Yet one significant charge remains: Engels could, argues Hunt, not stand stuck-up, affected women, especially those with a strong opinion and the desire to make a political difference. As Engels wrote in a “Confession” for the Marxes’ young daughter, Jenny, “Your aversion: affected stuck up women”.30 For Hunt, Engels’s habit of calling the suffragettes “Mother (Emily) Crawford”, “Mother (Gertrud Guillaume-) Schack” and “Mother (Florence Kelley-)Wischnewetzky”, as well as using phrases like “these little madams, who clamour for women’s rights”, betray a strain of misogyny.31 However, a closer look at what Engels criticised among the suffragettes casts a different light on his attacks: for Engels the suffragettes conveniently neglected class, precisely because it would undermine their own bourgeois status—what we would now call white, middle class liberal feminism. For instance, to Gertrud Guillaume-Schack, Engels wrote that although he supported equal wages until wages were abolished, all that campaigns for equality achieved was to enable women “to be as thoroughly exploited by the capitalists as the men are”.32 All of which must be understood in the light of the fact that—noted already on a few occasions—Engels admired and was drawn to strong women who were their own agents.


Does all of the above mean that I have argued away the contradictions between Engels’s politics and his personal life? Not at all, for even with the various qualifications I have traced, either in Hunt’s work or in my own response, tensions remain. Thus far I have mentioned only a couple of rather incompatible solutions offered by Hunt—that we need to look past the contradictions, for the personal is not necessarily political and ad hominem arguments take us only so far, and then a perpetual effort to undermine the contradictions he has established.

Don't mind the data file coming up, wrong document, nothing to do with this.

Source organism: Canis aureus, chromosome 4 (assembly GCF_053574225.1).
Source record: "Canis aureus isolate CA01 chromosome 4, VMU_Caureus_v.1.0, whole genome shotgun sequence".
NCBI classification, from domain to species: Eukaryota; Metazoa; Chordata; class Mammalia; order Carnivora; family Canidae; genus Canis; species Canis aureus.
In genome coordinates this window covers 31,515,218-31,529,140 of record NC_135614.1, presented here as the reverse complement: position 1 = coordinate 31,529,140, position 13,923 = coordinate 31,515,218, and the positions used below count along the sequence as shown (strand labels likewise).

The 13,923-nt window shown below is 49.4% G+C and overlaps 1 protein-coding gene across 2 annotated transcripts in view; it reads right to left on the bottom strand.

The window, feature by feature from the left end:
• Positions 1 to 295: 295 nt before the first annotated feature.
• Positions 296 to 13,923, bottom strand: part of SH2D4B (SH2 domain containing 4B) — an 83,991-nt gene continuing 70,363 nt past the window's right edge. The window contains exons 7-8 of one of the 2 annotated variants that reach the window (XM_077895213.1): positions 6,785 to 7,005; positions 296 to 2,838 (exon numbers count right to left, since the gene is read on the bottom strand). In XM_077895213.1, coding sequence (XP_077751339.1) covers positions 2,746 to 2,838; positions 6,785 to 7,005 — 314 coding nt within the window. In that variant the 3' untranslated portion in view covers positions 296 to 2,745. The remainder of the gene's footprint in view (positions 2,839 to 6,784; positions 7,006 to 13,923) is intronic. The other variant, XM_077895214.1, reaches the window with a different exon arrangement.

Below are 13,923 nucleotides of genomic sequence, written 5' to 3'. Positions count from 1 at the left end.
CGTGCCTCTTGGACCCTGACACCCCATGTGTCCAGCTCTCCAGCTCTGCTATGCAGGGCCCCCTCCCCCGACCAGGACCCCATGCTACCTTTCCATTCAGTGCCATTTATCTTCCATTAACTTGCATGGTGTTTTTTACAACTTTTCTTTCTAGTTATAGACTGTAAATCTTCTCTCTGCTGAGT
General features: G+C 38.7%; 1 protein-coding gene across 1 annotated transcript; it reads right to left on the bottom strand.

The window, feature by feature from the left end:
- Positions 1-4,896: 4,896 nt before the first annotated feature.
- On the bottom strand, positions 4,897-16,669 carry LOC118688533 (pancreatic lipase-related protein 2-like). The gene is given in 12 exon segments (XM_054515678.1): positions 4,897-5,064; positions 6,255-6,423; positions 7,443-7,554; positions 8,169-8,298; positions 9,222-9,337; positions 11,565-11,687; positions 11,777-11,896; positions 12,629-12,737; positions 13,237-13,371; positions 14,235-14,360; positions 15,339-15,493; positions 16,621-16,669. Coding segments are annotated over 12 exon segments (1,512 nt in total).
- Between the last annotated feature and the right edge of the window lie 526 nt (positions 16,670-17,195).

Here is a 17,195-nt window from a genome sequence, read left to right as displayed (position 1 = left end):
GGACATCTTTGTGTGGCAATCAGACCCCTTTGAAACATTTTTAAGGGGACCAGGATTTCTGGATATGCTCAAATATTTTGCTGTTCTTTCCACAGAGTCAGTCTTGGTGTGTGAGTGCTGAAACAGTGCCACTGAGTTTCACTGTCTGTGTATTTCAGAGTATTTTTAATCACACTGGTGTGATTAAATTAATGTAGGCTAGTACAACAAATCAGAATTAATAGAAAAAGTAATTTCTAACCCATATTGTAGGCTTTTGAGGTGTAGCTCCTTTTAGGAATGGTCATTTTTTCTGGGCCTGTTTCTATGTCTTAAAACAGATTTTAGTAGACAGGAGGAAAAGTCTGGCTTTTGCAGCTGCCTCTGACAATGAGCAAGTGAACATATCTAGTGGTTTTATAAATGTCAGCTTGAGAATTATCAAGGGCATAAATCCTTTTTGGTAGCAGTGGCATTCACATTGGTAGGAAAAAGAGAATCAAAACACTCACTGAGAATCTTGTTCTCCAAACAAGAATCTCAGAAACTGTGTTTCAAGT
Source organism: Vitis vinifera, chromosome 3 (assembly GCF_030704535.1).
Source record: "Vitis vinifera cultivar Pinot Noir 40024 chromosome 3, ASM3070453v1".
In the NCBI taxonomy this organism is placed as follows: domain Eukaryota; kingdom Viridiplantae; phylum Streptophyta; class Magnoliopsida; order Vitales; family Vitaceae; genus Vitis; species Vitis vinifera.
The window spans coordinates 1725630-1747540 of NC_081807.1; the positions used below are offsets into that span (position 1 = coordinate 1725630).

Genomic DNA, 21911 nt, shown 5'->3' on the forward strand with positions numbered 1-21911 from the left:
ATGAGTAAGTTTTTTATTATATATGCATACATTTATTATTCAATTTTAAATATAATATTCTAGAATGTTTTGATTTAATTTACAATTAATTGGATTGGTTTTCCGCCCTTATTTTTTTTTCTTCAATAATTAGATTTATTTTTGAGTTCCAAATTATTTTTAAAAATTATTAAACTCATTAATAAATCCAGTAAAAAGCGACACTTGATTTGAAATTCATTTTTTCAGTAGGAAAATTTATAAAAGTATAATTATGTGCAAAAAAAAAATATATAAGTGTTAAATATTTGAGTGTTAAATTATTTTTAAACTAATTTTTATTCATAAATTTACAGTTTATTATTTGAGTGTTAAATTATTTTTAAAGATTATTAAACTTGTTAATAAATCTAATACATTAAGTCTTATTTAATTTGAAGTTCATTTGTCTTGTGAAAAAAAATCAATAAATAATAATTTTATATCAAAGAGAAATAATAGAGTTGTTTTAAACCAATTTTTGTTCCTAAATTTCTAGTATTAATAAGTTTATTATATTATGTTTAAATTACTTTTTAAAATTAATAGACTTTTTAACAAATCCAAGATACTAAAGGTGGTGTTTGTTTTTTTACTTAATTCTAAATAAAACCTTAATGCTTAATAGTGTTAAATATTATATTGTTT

But I also hinted at a third option, in which the very opposition of the personal and the political is problematic. In developing the accusation of hypocrisy, that one does not practise what one preaches, we assume that we as individuals have absolute choice in regard to our lives and politics. Should we espouse a politics that opposes economic, sexual and gendered exploitation, in favour of radical and as yet unimagined equality, then it is assumed we can simply choose to live our lives in such a manner. It becomes merely a matter of individual “lifestyle”, much like the clothes we wear, the food we eat, the amusements we seek. Should we fail to do so, then we are “hypocrites” (and the right gleefully seizes on such moments). Of course, such freedom to choose simply does not exist, for all our choices are constrained by the socio-economic conditions in which we live—that is, capitalism. Thus drives for a fair wage do so in the context of the fundamentally exploitative nature of the wage relation, fair trade operates within a framework in which trade itself is structured for profit, efforts to reform gender inequality run up against structurally sexist institutions, and so on. In other words, the desire for a new and better world must be realised in the context of the old. That situation is bound to produce a few contradictions.